Politicians in the UK to appear before contaminated blood public inquiry
The Infected Blood Inquiry resumed its hearings yesterday (18 May) in London with politicians past and present called to give evidence.
The inquiry, which opened in 2018, investigates the contaminated blood scandal of the 1970s and 80s, which resulted in 4,689 people with haemophilia and other bleeding disorders in the UK being infected with HIV and/or hepatitis viruses. A total of 1,243 people were infected with the HIV virus, of whom less than 250 are still alive today.
Although the inquiry was paused during the UK’s initial lockdown last year, it has continued with virtual hearings since September 2020 and believes it is still on track to deliver its final report sometime in 2022.
When the inquiry began, first priority was given to the testimony of those infected and affected, with 120 people bravely speaking up about the scandal’s impact on their lives. For some, it was the first time they had talked publicly about their infection. Thousands more have provided written testimony.
Since then, the inquiry has heard detailed evidence from leading clinicians from that period, although many have died or are medically unfit to take part. The inquiry has the power to force witnesses to give evidence, if necessary.
Having taken a six-week break from public hearings, the inquiry resumed yesterday, 18 May, and has called all four health ministers in the UK to give evidence about the current levels of support for victims and their families. In July, senior politicians and civil servants from the 1980s and 90s are expected to give evidence in what, for many, will be a key moment in the inquiry’s investigations. Many believe that the key to unlocking how this terrible disaster happened lies at the heart of the government.
The focus on politicians comes as the UK government announced in March that it is to look at compensation schemes to find the right process before the inquiry publishes its final report. An independent reviewer will be appointed shortly to oversee this process.
For many, including The Haemophilia Society, this announcement represented a major breakthrough. No compensation has ever been paid to victims of the contaminated blood scandal and their families, with financial support from ex-gratia payments. Some of the affected – such as bereaved parents and children – do not receive any financial support. Inquiry chair, Sir Brian Langstaff, has spoken out on this issue and has condemned the “grinding hardship” that many victims and their families are forced to endure.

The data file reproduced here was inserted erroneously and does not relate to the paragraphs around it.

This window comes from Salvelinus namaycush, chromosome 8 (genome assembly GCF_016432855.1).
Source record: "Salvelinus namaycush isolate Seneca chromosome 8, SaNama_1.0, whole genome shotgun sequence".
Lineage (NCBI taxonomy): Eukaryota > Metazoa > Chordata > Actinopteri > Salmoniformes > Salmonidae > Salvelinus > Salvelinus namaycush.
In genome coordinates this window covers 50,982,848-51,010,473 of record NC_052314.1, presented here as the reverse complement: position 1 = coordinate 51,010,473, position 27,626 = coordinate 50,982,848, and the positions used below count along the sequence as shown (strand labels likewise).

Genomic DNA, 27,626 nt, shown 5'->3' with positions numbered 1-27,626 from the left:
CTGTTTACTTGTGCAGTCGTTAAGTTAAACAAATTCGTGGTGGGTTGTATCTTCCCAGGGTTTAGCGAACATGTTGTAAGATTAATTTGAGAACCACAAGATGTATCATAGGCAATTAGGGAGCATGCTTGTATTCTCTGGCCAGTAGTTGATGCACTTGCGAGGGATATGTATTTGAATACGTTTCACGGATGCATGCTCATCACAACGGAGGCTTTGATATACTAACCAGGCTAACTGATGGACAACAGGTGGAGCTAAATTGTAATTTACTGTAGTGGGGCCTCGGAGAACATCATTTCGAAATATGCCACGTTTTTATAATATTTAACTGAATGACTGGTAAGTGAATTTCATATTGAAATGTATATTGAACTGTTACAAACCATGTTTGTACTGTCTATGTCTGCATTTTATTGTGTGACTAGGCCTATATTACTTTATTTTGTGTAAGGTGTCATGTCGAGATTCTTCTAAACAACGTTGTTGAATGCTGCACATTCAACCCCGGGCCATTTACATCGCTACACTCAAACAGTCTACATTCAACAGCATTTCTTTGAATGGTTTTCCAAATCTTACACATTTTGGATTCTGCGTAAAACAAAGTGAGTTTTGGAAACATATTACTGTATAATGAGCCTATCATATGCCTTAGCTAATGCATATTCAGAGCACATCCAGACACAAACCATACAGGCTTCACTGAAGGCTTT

Clive Smith, chair of The Haemophilia Society, has attended many inquiry hearings and is closely involved with the charity’s campaigns for improved financial and psychological support for victims and their families.
He said: “We are now moving into a very interesting phase of the inquiry with politicians past and present being called to account. I’m really pleased that current health ministers are involved as it highlights that this is not simply a historic issue – victims and their families are continuing to struggle both financially and mentally and politicians need to acknowledge their part in this suffering.”
“We do not yet know which politicians from the past will give evidence, but I’m confident that some of the key players will finally have to face very searching questions about what they knew when they knew it and why they failed to act. It is very important for our community that the inquiry gets some answers from our politicians.”
Looking ahead, the inquiry will also hear evidence from leading campaigners and past trustees and staff of The Haemophilia Society. In the Autumn, it will focus on blood services and pharmaceutical suppliers.
Sir Brian has promised to conclude inquiry evidence with more voices of those infected and affected, making clear that the victims and their families will be at the “front and centre” of his work.
You can follow evidence at the Infected Blood Inquiry through The Haemophilia Society’s dedicated Twitter account @HaemoSocUK_PI or read weekly summaries of evidence. Email email@example.com if you’d like to sign up for public inquiry newsletters and updates.